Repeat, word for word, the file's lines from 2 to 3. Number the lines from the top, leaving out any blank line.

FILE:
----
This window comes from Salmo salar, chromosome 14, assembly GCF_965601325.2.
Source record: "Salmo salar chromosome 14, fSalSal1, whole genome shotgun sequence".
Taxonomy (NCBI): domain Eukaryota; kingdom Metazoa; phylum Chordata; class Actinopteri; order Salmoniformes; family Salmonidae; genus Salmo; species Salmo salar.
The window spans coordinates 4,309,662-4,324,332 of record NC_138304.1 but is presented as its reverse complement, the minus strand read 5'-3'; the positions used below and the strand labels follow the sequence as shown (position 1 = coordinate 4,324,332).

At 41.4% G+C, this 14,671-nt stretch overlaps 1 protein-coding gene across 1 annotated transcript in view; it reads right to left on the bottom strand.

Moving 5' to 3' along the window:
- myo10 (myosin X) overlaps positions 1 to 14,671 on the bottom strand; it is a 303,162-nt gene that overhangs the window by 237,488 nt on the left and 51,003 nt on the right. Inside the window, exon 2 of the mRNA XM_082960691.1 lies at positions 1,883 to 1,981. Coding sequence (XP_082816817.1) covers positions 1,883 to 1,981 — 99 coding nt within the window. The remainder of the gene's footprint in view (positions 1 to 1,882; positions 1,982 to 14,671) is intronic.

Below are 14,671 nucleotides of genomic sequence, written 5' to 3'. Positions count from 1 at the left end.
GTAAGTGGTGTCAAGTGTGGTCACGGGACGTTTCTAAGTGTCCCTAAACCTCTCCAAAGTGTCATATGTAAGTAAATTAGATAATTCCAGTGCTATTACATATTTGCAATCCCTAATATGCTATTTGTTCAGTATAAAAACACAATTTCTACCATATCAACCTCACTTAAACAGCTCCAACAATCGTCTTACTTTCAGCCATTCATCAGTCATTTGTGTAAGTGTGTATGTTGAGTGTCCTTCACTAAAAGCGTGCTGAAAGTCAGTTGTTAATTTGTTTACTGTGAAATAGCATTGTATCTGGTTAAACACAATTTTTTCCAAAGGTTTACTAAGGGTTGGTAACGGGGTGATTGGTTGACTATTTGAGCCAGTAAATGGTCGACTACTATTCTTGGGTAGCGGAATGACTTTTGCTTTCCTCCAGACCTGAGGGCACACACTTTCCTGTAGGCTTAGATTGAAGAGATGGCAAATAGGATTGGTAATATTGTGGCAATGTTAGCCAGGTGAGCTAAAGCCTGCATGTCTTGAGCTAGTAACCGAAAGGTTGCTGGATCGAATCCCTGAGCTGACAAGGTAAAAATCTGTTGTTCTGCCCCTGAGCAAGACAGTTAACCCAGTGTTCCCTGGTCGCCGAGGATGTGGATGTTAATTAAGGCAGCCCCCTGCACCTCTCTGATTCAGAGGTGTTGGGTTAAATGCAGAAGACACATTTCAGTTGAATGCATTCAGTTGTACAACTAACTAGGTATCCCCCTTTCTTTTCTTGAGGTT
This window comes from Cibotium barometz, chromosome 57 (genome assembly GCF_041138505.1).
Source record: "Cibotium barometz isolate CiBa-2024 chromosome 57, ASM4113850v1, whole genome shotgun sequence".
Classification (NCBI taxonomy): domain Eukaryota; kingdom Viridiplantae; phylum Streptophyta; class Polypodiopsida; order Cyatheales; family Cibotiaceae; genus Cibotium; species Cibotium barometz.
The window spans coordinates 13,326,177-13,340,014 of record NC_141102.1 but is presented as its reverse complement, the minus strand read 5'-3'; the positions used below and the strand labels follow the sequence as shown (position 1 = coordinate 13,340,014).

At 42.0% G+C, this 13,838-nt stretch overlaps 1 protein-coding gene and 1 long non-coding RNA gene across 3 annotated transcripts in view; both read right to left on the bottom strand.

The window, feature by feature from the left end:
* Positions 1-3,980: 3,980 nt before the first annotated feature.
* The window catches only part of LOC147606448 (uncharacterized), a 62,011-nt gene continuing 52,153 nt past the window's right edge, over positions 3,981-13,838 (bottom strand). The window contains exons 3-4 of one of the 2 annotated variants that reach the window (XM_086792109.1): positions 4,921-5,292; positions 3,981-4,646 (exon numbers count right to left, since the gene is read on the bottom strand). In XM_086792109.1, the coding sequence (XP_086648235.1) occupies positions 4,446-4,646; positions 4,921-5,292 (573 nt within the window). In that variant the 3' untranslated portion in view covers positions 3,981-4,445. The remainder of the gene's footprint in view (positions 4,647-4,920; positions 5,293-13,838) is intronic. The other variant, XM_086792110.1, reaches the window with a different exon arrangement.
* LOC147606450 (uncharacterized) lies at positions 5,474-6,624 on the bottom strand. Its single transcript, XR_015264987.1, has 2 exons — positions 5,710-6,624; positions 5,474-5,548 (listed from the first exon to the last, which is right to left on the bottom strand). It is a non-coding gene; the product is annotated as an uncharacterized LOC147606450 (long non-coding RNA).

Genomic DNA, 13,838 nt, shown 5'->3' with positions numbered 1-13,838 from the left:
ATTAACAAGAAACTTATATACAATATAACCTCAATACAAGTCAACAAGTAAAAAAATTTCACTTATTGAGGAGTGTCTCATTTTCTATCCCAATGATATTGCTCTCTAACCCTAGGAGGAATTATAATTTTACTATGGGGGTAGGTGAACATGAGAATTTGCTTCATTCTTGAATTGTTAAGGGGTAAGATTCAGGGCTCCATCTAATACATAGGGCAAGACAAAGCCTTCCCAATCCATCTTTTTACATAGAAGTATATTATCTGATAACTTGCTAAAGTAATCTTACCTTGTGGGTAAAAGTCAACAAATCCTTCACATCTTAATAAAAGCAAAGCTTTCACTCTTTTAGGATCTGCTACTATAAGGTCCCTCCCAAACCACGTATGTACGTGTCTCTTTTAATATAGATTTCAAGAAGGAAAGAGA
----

Source record: "Salmo salar chromosome 14, fSalSal1, whole genome shotgun sequence".
Taxonomy (NCBI): domain Eukaryota; kingdom Metazoa; phylum Chordata; class Actinopteri; order Salmoniformes; family Salmonidae; genus Salmo; species Salmo salar.